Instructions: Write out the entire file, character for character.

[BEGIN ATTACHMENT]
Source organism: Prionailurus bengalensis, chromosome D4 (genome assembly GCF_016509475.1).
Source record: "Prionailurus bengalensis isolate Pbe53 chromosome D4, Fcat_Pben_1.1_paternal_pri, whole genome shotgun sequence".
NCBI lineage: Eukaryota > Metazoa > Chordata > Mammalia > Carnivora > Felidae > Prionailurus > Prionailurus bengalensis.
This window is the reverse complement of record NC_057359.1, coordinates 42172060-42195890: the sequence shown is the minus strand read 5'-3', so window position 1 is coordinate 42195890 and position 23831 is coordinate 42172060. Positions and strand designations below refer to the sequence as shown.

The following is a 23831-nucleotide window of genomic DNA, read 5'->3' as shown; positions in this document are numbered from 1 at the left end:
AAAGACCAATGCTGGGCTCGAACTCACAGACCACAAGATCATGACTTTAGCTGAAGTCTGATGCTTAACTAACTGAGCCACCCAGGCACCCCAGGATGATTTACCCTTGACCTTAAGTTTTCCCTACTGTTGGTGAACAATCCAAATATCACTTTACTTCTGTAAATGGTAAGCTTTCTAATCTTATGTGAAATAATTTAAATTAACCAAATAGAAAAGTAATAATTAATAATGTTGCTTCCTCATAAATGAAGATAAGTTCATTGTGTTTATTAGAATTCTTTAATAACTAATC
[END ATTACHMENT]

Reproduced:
Source organism: Prionailurus bengalensis, chromosome D4 (genome assembly GCF_016509475.1).
Source record: "Prionailurus bengalensis isolate Pbe53 chromosome D4, Fcat_Pben_1.1_paternal_pri, whole genome shotgun sequence".
NCBI lineage: Eukaryota > Metazoa > Chordata > Mammalia > Carnivora > Felidae > Prionailurus > Prionailurus bengalensis.
This window is the reverse complement of record NC_057359.1, coordinates 42172060-42195890: the sequence shown is the minus strand read 5'-3', so window position 1 is coordinate 42195890 and position 23831 is coordinate 42172060. Positions and strand designations below refer to the sequence as shown.

The following is a 23831-nucleotide window of genomic DNA, read 5'->3' as shown; positions in this document are numbered from 1 at the left end:
AAAGACCAATGCTGGGCTCGAACTCACAGACCACAAGATCATGACTTTAGCTGAAGTCTGATGCTTAACTAACTGAGCCACCCAGGCACCCCAGGATGATTTACCCTTGACCTTAAGTTTTCCCTACTGTTGGTGAACAATCCAAATATCACTTTACTTCTGTAAATGGTAAGCTTTCTAATCTTATGTGAAATAATTTAAATTAACCAAATAGAAAAGTAATAATTAATAATGTTGCTTCCTCATAAATGAAGATAAGTTCATTGTGTTTATTAGAATTCTTTAATAACTAATC